Our integrated report tells the story of our organization, beyond your financial performance and accentuates the co-op difference. Our messaging really focuses on the how and why we serve our clients, so a lot of what Ken has already described. Trying to use simple language and really to focus on the products and services and accessibility of those.

We do try to enable and highlight and emphasize in our communications our various advocacy efforts, some of which I described earlier. And we think that’s part of the brand and it helps profile our active involvement in creating the enabling conditions for sustainability and resilience. Obviously, Ken has already highlighted the client review panel, that’s another aspect.

In general, in marketing, I heard Ken say this and I liked the point. Although The Co-operators is in our name, and that helps, we often find it’s a bit too big of a gap to lead with the co-operative message when we’re approaching retail clients, so that’s why we take the approach that I just mentioned. We do highlight our sustainability leadership and link it to our co-op difference.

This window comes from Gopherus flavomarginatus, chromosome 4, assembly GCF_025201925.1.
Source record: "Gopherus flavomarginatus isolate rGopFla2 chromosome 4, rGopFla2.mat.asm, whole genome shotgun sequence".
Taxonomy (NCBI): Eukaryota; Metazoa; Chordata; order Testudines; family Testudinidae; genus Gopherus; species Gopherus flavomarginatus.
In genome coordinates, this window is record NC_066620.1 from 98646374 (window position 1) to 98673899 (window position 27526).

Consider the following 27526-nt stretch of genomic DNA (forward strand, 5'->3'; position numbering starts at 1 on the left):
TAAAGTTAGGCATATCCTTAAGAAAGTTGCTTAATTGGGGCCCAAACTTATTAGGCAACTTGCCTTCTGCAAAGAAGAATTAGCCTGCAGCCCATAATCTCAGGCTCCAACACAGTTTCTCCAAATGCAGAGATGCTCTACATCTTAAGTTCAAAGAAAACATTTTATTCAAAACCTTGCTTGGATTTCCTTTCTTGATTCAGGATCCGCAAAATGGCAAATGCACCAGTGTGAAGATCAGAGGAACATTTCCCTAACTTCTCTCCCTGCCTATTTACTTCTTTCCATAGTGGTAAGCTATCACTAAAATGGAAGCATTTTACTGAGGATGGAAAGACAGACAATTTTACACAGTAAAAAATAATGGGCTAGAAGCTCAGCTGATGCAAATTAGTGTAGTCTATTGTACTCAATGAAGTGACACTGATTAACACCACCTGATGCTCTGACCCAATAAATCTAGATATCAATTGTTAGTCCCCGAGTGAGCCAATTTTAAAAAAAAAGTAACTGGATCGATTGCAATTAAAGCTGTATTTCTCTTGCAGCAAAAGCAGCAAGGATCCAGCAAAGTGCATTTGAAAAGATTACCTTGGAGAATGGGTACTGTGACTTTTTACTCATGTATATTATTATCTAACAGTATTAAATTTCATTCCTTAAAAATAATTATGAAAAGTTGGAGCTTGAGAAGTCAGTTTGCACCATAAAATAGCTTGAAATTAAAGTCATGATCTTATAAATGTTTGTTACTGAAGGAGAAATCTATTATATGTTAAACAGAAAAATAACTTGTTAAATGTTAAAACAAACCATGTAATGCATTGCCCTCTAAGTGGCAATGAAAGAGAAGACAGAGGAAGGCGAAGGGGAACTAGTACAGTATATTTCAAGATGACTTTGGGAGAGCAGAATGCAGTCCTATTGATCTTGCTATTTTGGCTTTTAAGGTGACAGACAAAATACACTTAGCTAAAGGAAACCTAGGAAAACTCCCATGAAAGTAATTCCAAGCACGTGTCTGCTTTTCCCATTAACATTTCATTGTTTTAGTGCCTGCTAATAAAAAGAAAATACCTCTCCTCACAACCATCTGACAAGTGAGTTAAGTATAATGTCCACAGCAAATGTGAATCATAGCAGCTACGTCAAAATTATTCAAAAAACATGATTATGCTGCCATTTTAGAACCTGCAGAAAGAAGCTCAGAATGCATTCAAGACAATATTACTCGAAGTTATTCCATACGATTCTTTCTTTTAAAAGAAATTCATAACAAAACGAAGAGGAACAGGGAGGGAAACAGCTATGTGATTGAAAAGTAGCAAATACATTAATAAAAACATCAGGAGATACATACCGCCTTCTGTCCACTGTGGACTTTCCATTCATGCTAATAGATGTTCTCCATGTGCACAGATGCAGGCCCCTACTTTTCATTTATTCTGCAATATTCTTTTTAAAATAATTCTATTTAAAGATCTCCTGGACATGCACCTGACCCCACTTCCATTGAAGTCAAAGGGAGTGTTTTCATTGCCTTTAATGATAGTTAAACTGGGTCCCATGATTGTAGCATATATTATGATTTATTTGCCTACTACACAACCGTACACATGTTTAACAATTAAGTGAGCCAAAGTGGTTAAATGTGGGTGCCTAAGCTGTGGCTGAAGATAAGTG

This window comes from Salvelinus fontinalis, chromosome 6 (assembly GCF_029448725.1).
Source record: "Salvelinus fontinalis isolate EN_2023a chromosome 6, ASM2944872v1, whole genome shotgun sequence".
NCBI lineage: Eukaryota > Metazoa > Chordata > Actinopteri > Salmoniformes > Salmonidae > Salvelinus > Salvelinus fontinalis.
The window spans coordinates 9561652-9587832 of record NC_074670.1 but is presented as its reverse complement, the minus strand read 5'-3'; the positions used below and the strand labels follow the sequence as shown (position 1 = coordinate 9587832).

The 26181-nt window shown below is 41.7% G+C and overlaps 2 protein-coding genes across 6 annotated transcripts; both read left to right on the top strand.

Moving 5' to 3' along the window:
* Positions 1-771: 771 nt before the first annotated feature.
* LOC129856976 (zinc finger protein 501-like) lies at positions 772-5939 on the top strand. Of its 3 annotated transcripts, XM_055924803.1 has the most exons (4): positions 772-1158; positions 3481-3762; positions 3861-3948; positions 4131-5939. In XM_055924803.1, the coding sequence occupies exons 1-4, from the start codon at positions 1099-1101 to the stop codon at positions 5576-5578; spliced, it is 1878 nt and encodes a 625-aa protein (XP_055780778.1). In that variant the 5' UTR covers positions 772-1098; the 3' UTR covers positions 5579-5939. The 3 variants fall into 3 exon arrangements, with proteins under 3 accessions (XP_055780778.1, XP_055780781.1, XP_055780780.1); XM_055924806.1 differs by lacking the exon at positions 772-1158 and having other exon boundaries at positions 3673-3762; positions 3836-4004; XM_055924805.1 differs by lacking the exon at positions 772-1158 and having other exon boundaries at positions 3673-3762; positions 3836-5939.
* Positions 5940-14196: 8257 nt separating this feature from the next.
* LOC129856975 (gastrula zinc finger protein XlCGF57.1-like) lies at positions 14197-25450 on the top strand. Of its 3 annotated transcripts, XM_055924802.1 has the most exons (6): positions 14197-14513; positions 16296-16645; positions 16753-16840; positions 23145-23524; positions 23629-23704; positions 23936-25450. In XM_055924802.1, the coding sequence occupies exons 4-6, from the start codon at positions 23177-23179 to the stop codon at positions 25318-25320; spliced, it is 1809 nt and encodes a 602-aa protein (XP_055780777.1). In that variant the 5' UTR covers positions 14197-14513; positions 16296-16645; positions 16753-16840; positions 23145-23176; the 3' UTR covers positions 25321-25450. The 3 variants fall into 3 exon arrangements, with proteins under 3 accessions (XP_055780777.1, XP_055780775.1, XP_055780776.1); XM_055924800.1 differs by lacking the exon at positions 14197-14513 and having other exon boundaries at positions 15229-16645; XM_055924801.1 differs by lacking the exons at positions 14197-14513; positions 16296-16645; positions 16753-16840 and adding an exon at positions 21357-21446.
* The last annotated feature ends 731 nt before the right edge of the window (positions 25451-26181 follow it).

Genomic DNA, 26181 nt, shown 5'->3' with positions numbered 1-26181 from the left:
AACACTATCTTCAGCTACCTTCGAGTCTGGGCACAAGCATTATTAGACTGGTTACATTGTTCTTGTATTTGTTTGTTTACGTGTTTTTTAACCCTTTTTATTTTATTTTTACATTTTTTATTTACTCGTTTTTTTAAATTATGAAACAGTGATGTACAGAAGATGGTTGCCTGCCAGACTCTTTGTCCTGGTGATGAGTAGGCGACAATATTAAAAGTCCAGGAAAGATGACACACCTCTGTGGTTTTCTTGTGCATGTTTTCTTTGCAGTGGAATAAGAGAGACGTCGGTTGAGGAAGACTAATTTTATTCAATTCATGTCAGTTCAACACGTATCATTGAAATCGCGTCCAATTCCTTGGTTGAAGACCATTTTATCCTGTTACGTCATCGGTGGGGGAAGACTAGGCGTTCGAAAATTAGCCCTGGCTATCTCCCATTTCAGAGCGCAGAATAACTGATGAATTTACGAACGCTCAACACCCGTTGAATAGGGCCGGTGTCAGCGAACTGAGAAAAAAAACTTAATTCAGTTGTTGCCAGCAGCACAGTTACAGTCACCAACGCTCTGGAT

We can go to the next slide. And there’s only two more, I think. This is a little bit more on our sustainability leadership. There’s another aspect of differentiating and walking the talk and what it means to be a co-operative. And the way we describe it is we try to embed sustainability principles throughout our organization and we think that that helps bring to our various stakeholders a further reinforcement of our co-op identity.

I’ll share a few examples of how that’s worked and what it looks like in practice. First of all, we have a dedicated sustainability and citizenship department, which is the area that I lead. And we provide subject matter expertise on a whole range of topics, but we’ve also made a concerted effort, especially in recent years to truly integrate sustainability throughout the organization, so that the sustainability related initiatives are led by various other departments across the organization.